Clinton campaign finished February in the red

The presidential campaigns filed their FEC reports last night. I wrote about John McCain busting the FEC’s spending cap, a criminal violation, last night. On the Democratic side, Clinton’s report is here and Obama’s is here. Based on the numbers, and it takes a little digging and some math, Hillary Clinton actually finished the month of February (her best fundraising period to date, by far) in the red.

Some background from AP:

Clinton spent $31.6 million in February and had $33 million in the bank, but of that $21.7 could only be used in the general election, according to her FEC filing. Clinton also reported $8.7 million in debts; Obama had $625,000.

A summary page supplied by the Obama campaign reported that he spent $42.7 million in February. He had nearly $39 million cash on hand; more $7 million of it could only be used in the general election.

Clinton’s campaign ended the month with $33.1 million cash on hand. But, that’s deceptive. Clinton has been aggressively raising money for the general election, too. As AP notes, $21.7 million is off limits to the primary campaign. That means her cash on hand is really $11.4 million. In addition, the Clinton campaign reports $8.7 million in debt (including $2.5 million to Mark Penn’s firm) bringing her number down to $2.7 million if she pays the debts. Subtract the $5 million loan she made to herself and we’re talking negative cash balance of -$2.3 million.

On the other hand, Obama had $38.8 million cash on hand at the end of February. Only $7 million is off limits in the primary leaving $31.8 million. The Obama camp had debts of $625,000 and no personal loans to the campaign, meaning he had over $31 million available.

Part of the Clinton strategy of inevitability was built on her fundraising capacity. As superdelegates are looking at electability (the new Clinton standard), they should look at the real story behind the numbers.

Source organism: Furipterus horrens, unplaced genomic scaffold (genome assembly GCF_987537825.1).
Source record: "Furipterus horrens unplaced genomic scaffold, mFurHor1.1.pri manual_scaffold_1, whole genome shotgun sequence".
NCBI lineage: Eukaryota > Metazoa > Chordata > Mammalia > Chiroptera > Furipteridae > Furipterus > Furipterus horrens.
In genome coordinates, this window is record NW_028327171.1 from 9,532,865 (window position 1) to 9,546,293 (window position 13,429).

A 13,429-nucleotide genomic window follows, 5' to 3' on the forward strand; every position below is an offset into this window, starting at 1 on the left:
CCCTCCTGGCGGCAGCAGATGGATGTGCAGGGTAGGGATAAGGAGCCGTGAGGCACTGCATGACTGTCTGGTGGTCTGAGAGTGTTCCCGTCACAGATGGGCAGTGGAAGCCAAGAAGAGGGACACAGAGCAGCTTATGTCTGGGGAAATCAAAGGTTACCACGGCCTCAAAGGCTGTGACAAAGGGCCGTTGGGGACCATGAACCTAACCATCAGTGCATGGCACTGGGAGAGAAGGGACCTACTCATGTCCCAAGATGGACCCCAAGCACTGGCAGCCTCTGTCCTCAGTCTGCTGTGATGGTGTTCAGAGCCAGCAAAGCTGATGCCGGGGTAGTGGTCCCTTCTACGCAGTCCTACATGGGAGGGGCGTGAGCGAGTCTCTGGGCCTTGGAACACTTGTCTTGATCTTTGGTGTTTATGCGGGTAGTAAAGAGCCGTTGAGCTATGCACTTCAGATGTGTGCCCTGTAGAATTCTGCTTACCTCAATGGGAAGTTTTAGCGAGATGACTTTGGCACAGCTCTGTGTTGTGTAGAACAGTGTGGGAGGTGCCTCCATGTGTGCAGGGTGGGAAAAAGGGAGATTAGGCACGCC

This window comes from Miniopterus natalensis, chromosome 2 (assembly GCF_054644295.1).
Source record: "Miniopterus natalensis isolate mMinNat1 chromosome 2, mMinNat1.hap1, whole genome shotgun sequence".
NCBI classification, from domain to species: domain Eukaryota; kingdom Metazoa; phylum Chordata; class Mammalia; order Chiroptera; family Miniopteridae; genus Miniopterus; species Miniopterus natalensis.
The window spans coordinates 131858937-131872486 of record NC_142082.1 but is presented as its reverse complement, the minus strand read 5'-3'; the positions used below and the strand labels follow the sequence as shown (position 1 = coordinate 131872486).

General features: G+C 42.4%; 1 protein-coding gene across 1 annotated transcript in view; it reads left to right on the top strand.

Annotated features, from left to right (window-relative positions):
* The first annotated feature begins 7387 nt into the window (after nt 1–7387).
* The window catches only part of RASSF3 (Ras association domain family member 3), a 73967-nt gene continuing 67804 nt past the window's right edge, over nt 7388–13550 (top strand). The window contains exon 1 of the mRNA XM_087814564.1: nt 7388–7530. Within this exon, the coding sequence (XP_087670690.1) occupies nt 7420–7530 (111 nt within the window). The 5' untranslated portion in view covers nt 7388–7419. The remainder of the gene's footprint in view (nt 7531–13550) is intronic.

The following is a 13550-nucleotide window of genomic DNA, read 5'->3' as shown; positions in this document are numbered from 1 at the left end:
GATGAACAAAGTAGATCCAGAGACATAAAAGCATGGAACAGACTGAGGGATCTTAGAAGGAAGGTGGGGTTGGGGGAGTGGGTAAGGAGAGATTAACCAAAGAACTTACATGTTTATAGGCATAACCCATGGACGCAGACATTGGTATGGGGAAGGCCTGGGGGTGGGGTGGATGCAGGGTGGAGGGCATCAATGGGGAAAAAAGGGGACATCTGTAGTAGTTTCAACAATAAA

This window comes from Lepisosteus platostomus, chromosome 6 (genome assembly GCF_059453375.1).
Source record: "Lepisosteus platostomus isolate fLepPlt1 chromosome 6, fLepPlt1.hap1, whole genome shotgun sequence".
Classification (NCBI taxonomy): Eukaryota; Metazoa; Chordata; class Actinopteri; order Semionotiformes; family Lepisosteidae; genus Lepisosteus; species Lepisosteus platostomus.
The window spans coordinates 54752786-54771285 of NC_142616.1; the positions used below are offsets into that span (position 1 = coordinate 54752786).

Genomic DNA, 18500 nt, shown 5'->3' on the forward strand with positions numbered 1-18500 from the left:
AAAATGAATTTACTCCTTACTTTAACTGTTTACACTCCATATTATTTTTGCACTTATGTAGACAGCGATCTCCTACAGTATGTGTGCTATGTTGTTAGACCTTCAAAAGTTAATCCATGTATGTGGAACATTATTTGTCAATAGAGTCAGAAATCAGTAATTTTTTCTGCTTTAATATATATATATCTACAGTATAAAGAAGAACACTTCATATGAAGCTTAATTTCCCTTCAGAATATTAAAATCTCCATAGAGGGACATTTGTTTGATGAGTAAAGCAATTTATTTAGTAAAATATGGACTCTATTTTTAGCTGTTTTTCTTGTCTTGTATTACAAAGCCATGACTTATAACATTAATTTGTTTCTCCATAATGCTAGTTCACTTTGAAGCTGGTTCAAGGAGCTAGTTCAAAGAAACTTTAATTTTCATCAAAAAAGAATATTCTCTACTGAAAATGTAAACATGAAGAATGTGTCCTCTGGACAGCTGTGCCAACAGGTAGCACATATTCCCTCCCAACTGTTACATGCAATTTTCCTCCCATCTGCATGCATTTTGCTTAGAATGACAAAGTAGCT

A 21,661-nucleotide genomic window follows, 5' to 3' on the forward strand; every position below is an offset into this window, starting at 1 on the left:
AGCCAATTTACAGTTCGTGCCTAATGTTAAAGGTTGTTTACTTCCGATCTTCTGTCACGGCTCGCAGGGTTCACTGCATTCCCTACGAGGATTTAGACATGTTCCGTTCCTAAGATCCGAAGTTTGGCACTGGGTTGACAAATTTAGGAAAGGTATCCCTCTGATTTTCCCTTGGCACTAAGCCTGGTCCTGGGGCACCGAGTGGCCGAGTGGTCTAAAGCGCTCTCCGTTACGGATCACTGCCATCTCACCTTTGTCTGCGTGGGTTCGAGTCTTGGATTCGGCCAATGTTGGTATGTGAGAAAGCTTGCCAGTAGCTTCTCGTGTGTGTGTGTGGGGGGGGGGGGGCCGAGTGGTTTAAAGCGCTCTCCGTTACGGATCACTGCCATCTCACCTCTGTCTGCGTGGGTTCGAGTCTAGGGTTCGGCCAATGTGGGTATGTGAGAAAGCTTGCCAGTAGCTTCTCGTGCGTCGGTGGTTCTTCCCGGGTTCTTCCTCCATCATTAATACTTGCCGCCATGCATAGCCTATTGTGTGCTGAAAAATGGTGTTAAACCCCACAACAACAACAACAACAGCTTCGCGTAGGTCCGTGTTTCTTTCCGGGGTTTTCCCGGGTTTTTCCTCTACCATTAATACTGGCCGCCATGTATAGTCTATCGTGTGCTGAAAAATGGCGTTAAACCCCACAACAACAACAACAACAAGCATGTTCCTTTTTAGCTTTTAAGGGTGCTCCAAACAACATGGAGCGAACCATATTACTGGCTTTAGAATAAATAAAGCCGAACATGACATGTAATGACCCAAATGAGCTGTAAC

Back in the early days of the campaign when Clinton campaigned almost exclusively on her inevitability, she aggressively raised money for the primary and the general election from her large donors, many of whom contributed the maximum $4600 ($2300 for the primary and $2300 for the general). The money from general election contributions cannot be used unless she wins the primary and must be returned to these donors if she doesn’t win.

If Hillary is having this much trouble with a budget of $150 million, how will she handle the federal budget?

On October 27, 2010, Joe was one of five bloggers who interviewed President Obama. Joe is a DC-based political consultant with over twenty-five years of experience at both the state and federal level. Joe has managed political operations and legislative efforts for both candidates and issues-based organizations. For seven years, he was the Director of State Legislation at Handgun Control, Inc. He served as that organization's first Political Director during the 2000 cycle. Joe is a graduate of the University of Maine School of Law. In addition, he has a Masters in Public Administration from Lehigh University and received his B.A. from the University of New Hampshire. Joe also has a fun dog, Petey, a worthy successor to Boomer, who got Joe through eight years of Bush and Cheney. Joe likes to think he is a world class athlete having finished the 2005 Chicago Marathon in the time of 4:10. He has completed six other marathons as well -- and is still determined to break the four hour mark.

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